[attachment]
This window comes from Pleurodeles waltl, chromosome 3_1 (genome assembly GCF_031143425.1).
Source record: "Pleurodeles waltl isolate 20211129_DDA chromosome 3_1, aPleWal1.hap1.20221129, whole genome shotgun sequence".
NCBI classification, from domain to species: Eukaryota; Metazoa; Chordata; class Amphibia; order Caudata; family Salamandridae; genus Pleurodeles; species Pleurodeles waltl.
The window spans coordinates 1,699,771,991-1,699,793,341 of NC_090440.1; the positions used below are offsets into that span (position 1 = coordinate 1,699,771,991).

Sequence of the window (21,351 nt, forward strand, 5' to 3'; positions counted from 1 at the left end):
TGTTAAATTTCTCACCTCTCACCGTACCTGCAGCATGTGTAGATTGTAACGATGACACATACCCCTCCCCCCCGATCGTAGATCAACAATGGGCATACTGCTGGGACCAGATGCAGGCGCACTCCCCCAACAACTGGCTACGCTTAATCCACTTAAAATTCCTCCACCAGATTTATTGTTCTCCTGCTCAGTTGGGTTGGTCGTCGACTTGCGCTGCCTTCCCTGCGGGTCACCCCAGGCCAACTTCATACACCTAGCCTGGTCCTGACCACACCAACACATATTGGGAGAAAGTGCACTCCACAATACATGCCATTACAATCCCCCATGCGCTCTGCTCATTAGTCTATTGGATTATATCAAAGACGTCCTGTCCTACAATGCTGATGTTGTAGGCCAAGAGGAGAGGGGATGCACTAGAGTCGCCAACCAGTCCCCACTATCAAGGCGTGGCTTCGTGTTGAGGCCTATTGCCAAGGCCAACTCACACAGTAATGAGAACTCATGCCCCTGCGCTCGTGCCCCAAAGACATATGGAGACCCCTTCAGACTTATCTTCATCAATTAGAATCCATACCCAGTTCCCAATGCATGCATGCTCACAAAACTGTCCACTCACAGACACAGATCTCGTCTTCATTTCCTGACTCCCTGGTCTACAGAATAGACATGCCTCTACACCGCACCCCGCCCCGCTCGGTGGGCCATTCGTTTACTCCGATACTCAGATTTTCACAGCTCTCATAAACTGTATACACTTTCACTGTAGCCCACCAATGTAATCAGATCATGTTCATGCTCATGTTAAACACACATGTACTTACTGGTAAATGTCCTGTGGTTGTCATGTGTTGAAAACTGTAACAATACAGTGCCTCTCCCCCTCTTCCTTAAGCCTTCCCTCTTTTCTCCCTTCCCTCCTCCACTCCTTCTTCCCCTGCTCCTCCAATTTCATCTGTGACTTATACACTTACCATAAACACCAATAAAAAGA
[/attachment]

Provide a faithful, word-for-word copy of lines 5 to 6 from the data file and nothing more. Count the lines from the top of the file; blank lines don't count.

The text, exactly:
Sequence of the window (21,351 nt, forward strand, 5' to 3'; positions counted from 1 at the left end):
TGTTAAATTTCTCACCTCTCACCGTACCTGCAGCATGTGTAGATTGTAACGATGACACATACCCCTCCCCCCCGATCGTAGATCAACAATGGGCATACTGCTGGGACCAGATGCAGGCGCACTCCCCCAACAACTGGCTACGCTTAATCCACTTAAAATTCCTCCACCAGATTTATTGTTCTCCTGCTCAGTTGGGTTGGTCGTCGACTTGCGCTGCCTTCCCTGCGGGTCACCCCAGGCCAACTTCATACACCTAGCCTGGTCCTGACCACACCAACACATATTGGGAGAAAGTGCACTCCACAATACATGCCATTACAATCCCCCATGCGCTCTGCTCATTAGTCTATTGGATTATATCAAAGACGTCCTGTCCTACAATGCTGATGTTGTAGGCCAAGAGGAGAGGGGATGCACTAGAGTCGCCAACCAGTCCCCACTATCAAGGCGTGGCTTCGTGTTGAGGCCTATTGCCAAGGCCAACTCACACAGTAATGAGAACTCATGCCCCTGCGCTCGTGCCCCAAAGACATATGGAGACCCCTTCAGACTTATCTTCATCAATTAGAATCCATACCCAGTTCCCAATGCATGCATGCTCACAAAACTGTCCACTCACAGACACAGATCTCGTCTTCATTTCCTGACTCCCTGGTCTACAGAATAGACATGCCTCTACACCGCACCCCGCCCCGCTCGGTGGGCCATTCGTTTACTCCGATACTCAGATTTTCACAGCTCTCATAAACTGTATACACTTTCACTGTAGCCCACCAATGTAATCAGATCATGTTCATGCTCATGTTAAACACACATGTACTTACTGGTAAATGTCCTGTGGTTGTCATGTGTTGAAAACTGTAACAATACAGTGCCTCTCCCCCTCTTCCTTAAGCCTTCCCTCTTTTCTCCCTTCCCTCCTCCACTCCTTCTTCCCCTGCTCCTCCAATTTCATCTGTGACTTATACACTTACCATAAACACCAATAAAAAGA